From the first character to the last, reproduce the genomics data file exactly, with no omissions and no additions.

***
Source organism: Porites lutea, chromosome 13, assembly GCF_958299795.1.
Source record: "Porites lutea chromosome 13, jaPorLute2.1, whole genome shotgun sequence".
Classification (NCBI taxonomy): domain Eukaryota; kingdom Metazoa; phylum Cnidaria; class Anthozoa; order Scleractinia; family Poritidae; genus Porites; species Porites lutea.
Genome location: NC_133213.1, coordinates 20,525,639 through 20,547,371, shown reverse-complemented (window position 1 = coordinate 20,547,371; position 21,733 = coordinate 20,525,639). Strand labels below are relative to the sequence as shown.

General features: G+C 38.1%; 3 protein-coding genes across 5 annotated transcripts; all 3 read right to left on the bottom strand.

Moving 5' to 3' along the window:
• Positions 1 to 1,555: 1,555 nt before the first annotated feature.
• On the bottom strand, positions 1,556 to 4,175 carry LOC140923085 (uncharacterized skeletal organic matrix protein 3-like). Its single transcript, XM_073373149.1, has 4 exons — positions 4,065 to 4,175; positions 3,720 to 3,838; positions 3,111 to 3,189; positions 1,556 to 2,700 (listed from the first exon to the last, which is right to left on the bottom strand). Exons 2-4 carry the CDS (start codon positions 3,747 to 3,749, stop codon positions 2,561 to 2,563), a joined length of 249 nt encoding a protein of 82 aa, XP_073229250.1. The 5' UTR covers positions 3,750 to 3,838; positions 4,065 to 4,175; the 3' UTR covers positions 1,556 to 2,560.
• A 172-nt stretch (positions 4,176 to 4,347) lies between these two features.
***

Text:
Source organism: Porites lutea, chromosome 13, assembly GCF_958299795.1.
Source record: "Porites lutea chromosome 13, jaPorLute2.1, whole genome shotgun sequence".
Classification (NCBI taxonomy): domain Eukaryota; kingdom Metazoa; phylum Cnidaria; class Anthozoa; order Scleractinia; family Poritidae; genus Porites; species Porites lutea.
Genome location: NC_133213.1, coordinates 20,525,639 through 20,547,371, shown reverse-complemented (window position 1 = coordinate 20,547,371; position 21,733 = coordinate 20,525,639). Strand labels below are relative to the sequence as shown.

General features: G+C 38.1%; 3 protein-coding genes across 5 annotated transcripts; all 3 read right to left on the bottom strand.

Moving 5' to 3' along the window:
• Positions 1 to 1,555: 1,555 nt before the first annotated feature.
• On the bottom strand, positions 1,556 to 4,175 carry LOC140923085 (uncharacterized skeletal organic matrix protein 3-like). Its single transcript, XM_073373149.1, has 4 exons — positions 4,065 to 4,175; positions 3,720 to 3,838; positions 3,111 to 3,189; positions 1,556 to 2,700 (listed from the first exon to the last, which is right to left on the bottom strand). Exons 2-4 carry the CDS (start codon positions 3,747 to 3,749, stop codon positions 2,561 to 2,563), a joined length of 249 nt encoding a protein of 82 aa, XP_073229250.1. The 5' UTR covers positions 3,750 to 3,838; positions 4,065 to 4,175; the 3' UTR covers positions 1,556 to 2,560.
• A 172-nt stretch (positions 4,176 to 4,347) lies between these two features.